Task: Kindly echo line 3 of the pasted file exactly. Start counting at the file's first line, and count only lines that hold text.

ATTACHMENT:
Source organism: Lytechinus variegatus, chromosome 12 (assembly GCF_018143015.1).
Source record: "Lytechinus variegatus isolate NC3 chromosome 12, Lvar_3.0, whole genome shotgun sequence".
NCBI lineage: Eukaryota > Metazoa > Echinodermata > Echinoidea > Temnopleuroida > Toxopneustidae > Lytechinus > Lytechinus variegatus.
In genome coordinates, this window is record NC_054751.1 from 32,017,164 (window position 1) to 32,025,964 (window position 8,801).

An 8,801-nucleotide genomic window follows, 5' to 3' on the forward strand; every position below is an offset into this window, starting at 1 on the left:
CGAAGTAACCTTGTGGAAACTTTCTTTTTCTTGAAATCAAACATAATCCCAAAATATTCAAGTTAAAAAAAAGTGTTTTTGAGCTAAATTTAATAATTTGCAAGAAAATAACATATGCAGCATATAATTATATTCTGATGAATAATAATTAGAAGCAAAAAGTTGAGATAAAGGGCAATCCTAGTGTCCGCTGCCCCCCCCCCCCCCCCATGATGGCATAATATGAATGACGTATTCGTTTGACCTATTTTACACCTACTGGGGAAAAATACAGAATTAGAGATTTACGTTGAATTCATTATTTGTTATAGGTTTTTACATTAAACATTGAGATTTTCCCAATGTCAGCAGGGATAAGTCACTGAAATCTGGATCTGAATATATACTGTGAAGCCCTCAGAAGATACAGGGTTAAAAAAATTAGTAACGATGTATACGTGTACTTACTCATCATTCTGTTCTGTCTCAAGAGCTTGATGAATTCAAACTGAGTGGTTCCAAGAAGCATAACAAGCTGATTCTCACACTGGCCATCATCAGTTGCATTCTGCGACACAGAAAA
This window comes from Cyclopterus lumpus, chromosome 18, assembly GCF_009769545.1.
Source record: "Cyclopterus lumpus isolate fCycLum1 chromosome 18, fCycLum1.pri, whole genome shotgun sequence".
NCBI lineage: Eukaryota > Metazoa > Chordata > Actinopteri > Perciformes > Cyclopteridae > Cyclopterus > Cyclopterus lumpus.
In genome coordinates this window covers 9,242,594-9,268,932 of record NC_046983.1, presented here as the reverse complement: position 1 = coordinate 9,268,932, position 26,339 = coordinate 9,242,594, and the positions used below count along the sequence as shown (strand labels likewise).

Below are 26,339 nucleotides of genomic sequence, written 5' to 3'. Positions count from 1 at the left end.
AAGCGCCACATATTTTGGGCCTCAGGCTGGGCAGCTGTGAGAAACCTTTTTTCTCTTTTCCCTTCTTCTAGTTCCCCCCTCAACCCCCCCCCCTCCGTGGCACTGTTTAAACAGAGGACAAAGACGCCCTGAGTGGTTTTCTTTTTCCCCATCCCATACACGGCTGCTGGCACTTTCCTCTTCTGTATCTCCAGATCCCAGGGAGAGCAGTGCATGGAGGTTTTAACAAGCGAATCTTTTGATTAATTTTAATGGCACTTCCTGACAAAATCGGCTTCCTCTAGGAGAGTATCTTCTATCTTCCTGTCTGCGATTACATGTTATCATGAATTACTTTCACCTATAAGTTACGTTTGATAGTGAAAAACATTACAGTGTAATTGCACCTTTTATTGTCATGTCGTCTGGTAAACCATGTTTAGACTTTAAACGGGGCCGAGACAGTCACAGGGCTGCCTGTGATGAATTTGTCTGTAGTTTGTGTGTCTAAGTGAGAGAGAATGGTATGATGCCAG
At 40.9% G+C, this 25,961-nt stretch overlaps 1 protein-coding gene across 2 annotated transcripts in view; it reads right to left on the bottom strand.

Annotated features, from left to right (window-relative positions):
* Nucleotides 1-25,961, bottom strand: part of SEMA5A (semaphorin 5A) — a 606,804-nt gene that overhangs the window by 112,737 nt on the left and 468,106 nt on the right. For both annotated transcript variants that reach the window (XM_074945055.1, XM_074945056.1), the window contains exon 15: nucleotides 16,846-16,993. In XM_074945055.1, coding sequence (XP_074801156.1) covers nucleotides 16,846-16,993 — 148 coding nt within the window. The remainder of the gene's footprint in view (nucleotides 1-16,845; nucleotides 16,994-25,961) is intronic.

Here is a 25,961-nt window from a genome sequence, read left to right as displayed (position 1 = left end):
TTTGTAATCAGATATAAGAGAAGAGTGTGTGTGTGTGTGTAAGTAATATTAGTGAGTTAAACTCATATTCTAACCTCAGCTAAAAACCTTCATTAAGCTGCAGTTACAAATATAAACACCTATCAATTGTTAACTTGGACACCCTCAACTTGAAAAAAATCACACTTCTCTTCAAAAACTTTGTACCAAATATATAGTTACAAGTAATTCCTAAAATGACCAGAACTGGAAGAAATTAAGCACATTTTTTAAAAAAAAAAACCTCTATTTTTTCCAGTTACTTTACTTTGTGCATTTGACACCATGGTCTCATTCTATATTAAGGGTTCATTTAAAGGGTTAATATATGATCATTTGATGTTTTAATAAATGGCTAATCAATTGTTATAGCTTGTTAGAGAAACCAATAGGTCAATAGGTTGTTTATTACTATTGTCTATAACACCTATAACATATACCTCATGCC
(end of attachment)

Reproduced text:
NCBI lineage: Eukaryota > Metazoa > Echinodermata > Echinoidea > Temnopleuroida > Toxopneustidae > Lytechinus > Lytechinus variegatus.